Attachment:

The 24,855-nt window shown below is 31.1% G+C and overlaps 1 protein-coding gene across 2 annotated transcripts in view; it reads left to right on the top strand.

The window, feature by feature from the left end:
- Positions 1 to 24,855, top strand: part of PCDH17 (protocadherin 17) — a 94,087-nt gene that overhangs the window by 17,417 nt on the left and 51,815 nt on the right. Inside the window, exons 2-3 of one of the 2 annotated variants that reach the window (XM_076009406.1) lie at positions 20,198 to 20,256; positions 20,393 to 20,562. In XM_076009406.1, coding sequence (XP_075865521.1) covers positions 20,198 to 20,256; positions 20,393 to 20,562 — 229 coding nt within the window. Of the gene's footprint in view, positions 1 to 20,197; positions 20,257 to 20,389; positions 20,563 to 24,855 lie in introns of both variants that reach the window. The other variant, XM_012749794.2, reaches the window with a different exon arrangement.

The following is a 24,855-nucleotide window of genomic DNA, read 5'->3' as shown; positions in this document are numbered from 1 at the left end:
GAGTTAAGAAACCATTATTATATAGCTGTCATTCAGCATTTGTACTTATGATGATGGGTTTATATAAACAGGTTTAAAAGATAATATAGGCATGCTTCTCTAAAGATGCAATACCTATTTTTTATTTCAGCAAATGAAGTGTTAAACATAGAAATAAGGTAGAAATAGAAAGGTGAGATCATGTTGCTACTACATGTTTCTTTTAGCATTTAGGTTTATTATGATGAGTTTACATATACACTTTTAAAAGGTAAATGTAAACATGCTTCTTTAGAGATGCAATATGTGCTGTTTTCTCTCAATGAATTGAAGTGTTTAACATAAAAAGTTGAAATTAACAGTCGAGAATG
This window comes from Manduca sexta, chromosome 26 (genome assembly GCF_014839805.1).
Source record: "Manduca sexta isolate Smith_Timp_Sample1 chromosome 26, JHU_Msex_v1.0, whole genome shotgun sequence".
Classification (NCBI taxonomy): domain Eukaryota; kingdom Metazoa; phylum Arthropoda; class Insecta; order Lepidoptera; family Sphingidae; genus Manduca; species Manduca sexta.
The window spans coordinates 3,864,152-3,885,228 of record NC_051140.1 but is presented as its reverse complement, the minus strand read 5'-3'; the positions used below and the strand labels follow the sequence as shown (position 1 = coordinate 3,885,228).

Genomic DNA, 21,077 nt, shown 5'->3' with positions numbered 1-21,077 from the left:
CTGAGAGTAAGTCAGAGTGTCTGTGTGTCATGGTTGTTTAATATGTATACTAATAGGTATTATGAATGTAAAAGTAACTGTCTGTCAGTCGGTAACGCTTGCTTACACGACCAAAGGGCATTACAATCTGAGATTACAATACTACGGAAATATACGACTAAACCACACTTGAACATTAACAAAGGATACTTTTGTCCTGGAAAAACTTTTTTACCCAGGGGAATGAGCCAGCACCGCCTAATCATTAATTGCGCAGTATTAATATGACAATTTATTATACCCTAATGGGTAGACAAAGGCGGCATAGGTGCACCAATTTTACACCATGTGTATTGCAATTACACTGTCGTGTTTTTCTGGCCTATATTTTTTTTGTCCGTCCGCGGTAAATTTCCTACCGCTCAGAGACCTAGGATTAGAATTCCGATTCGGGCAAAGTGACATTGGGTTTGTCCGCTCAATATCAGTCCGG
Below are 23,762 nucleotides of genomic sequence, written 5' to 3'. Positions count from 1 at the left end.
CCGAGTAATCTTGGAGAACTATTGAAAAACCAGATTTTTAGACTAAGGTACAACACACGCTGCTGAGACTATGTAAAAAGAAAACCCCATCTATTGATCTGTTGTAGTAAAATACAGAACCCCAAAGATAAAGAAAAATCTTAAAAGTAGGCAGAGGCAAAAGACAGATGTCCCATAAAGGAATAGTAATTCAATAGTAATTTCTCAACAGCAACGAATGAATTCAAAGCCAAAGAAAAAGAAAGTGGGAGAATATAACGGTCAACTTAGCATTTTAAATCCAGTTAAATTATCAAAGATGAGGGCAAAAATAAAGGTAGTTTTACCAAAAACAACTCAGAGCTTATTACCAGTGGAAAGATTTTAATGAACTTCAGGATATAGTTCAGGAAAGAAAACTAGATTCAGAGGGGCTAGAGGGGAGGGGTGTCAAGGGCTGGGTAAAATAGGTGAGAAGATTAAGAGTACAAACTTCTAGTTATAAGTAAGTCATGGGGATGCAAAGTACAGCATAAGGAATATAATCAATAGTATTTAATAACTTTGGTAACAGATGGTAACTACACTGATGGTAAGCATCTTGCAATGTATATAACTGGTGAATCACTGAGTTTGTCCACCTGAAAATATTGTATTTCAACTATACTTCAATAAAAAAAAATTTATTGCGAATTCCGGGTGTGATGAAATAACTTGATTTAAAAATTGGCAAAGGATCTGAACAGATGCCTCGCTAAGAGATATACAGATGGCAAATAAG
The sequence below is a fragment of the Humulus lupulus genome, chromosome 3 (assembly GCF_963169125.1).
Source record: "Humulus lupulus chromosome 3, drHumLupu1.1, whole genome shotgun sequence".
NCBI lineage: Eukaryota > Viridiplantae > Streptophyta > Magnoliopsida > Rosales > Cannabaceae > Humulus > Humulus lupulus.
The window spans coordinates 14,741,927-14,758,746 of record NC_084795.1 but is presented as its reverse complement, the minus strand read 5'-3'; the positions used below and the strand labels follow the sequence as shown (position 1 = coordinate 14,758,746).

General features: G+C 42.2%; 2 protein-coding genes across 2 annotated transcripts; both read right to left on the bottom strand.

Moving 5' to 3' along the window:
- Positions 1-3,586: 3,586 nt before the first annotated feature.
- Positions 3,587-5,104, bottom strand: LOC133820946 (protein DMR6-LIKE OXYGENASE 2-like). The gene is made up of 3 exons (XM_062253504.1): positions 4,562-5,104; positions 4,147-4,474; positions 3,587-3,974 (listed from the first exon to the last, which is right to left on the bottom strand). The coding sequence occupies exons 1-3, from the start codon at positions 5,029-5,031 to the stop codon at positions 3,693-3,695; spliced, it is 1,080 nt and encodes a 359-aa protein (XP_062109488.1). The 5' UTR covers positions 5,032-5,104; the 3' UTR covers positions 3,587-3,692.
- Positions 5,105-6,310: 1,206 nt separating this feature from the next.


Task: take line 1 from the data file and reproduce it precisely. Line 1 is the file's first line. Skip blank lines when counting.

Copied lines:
The 24,855-nt window shown below is 31.1% G+C and overlaps 1 protein-coding gene across 2 annotated transcripts in view; it reads left to right on the top strand.